of my favorite places to visit, kinda like a historian's mini-disney

world!).  In period it was surrounded by a moat (now a nice grassy area

where the guard can walk their dogs...).  Also there was a gatehouse on

the City side of the moat (you can see the excavated foundations of it

when you exit the Tower Hill tube station), then a gatehouse at the

bridge over the moat, and so on.

 

I can only assume there were ravens at the Tower in our period, but I

assume they weren't like the ones there now, with the clipped wings and

comfy little houses.  But I did notice last time I was there that the

Keepr of the Ravens (or whoever is responsible) was a bit derelict in

picking up after the birds' meals...the ground near their perches were

strewn with bones!  Very atmospheric.

 

 

[submitted by: rmhowe <magnusm at ncsu.edu>]

Subject: Crucifiction? was( RE: torture in England (was questions) (fwd)

Date: Thu, 17 Dec 1998 11:02:51 -0600 (CST)

From: clevin at ripco.com (Craig Levin)

To: atlantia at atlantia.sca.org (Merry Rose)

 

Tristan de Roquelaure:

 

> >However I see no medievalists discussing crucifiction as a common

> torture.  Does this mean that crucifiction died out in early period?<

 

Quite probably.

 

> Actually, I think it was b/c of the religious ramifications of it....

> The church was, in a way, the "head" of England, and they would have

> viewed it as a sacrament to "crucify" someone as Christ has been.

> To them, it woudl have been immoral...

 

Doubtful. Other people were put to death or suffered penalties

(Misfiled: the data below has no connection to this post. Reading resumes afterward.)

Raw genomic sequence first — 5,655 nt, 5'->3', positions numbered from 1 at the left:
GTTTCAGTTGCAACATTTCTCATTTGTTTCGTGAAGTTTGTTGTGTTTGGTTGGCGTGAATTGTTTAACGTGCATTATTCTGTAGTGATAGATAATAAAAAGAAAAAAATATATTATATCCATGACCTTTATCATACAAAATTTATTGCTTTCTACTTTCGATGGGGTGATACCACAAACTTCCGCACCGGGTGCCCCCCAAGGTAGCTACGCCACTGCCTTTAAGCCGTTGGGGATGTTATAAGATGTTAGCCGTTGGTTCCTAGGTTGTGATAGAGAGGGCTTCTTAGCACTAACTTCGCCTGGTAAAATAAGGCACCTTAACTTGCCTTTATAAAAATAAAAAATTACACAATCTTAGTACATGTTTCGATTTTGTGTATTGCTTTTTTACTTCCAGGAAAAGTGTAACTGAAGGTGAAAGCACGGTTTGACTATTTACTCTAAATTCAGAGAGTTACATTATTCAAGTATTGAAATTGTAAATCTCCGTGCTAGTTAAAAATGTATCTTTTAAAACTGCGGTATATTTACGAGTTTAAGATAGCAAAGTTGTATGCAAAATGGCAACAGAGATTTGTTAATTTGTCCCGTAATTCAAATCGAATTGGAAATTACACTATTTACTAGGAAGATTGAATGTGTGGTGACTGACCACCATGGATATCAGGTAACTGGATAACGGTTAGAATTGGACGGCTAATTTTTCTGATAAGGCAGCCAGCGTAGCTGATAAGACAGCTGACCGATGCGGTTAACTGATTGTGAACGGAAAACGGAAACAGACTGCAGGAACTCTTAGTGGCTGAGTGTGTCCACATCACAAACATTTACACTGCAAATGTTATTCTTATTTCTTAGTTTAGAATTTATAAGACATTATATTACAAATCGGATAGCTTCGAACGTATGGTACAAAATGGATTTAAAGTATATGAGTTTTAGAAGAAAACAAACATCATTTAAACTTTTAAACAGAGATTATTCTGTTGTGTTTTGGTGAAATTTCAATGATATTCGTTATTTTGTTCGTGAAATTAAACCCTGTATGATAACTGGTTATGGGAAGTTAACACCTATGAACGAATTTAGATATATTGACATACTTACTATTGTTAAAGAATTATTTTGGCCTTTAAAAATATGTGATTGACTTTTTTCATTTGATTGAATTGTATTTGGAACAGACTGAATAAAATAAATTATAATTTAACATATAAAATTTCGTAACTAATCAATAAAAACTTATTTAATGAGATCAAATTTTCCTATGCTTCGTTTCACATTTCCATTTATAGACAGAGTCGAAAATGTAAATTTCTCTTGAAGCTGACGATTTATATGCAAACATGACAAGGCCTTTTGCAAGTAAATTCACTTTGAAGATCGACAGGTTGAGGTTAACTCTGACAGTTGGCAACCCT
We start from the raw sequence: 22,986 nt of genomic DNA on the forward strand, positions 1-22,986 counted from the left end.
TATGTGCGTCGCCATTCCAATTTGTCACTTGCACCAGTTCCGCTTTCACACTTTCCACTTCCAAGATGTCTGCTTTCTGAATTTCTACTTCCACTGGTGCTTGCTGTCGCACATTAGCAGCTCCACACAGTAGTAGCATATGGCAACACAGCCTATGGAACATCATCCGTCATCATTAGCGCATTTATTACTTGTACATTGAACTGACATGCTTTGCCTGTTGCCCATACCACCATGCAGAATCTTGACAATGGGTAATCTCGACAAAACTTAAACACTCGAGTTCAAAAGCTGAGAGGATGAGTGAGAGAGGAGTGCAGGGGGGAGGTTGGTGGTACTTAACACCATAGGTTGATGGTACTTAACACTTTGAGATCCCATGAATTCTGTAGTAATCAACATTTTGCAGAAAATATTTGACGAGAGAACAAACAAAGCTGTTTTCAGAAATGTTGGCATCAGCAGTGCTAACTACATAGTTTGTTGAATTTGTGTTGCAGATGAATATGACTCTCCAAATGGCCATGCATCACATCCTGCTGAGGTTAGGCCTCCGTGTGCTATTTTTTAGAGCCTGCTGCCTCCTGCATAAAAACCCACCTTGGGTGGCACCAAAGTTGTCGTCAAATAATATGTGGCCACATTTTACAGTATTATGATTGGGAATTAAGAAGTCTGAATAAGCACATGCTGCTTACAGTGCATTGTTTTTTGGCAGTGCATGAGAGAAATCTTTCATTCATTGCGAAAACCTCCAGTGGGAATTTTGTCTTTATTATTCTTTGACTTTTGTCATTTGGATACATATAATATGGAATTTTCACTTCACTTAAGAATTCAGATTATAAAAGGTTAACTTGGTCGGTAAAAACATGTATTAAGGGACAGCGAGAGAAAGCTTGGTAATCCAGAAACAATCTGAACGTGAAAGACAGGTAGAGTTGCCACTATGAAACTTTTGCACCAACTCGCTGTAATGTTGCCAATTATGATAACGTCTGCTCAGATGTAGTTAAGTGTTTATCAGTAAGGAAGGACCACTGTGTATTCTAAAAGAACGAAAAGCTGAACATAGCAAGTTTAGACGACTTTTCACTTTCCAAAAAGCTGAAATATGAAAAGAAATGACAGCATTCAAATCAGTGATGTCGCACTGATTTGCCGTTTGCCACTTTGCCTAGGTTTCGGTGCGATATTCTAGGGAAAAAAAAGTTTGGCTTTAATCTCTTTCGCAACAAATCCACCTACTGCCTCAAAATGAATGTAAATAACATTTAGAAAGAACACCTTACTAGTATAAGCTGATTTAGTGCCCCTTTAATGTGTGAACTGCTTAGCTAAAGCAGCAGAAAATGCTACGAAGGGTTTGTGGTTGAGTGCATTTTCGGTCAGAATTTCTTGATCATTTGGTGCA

similar to the martyrdoms of various saints (eyes being

removed-St. Lucia, for example).

 

Also, sacraments are not just "anything connected with religion."

There are, at least in the Catholic canon of the time, a limited

no. of sacraments, including baptism, confirmation, marriage,

ordination (for those taking the other alternative), last rites,

confession, and communion. On occasion, the Church tried to

co-opt dubbing to knighthood, but knighthood's strong secular

self-identity saved it from that fate.

 

Crucifixion is a particularly nail-intensive way to go. Nails

were hard to make and expensive, and could be spent on better

things than felons. Also, a great deal of post-antique European

law derives from Germanic law, which didn't include crucifixion;

it did do other things, like getting chucked into a bog after

being choked.

 

> But the The question that arrises to me is that they considered the

> tortures "due justice", but wouldn't it have been about the same thing?

 

There's torture, and then there's torture, as an earlier poster

noted.

 

Pedro

 

 

[submitted by: rmhowe <magnusm at ncsu.edu>]

Subject: Bilboes, Bridals, and Gibbets

Date: Thu, 17 Dec 1998 11:54:02 +0000

From: Robert J Welenc <rjwelenc at erols.com>

To: atlantia at atlantia.sca.org

 

>THE RACK:

>THE SCAVENGER'S DAUGHTER:

>MANACLES & GAUNTLETS:

 

There was also the the handy-dandy do-it-yourself method that was

reportedly used on Mark Smeaton to obtain his confession of adultery

with Anne Boleyn -- a knotted rope tied about the head and tightened

with a stick, just like a torniquet.

 

Poke your own thumbs into your temples for just a taste of how

painful this one could be.

 

Alanna

 

 

[submitted by: rmhowe <magnusm at ncsu.edu>]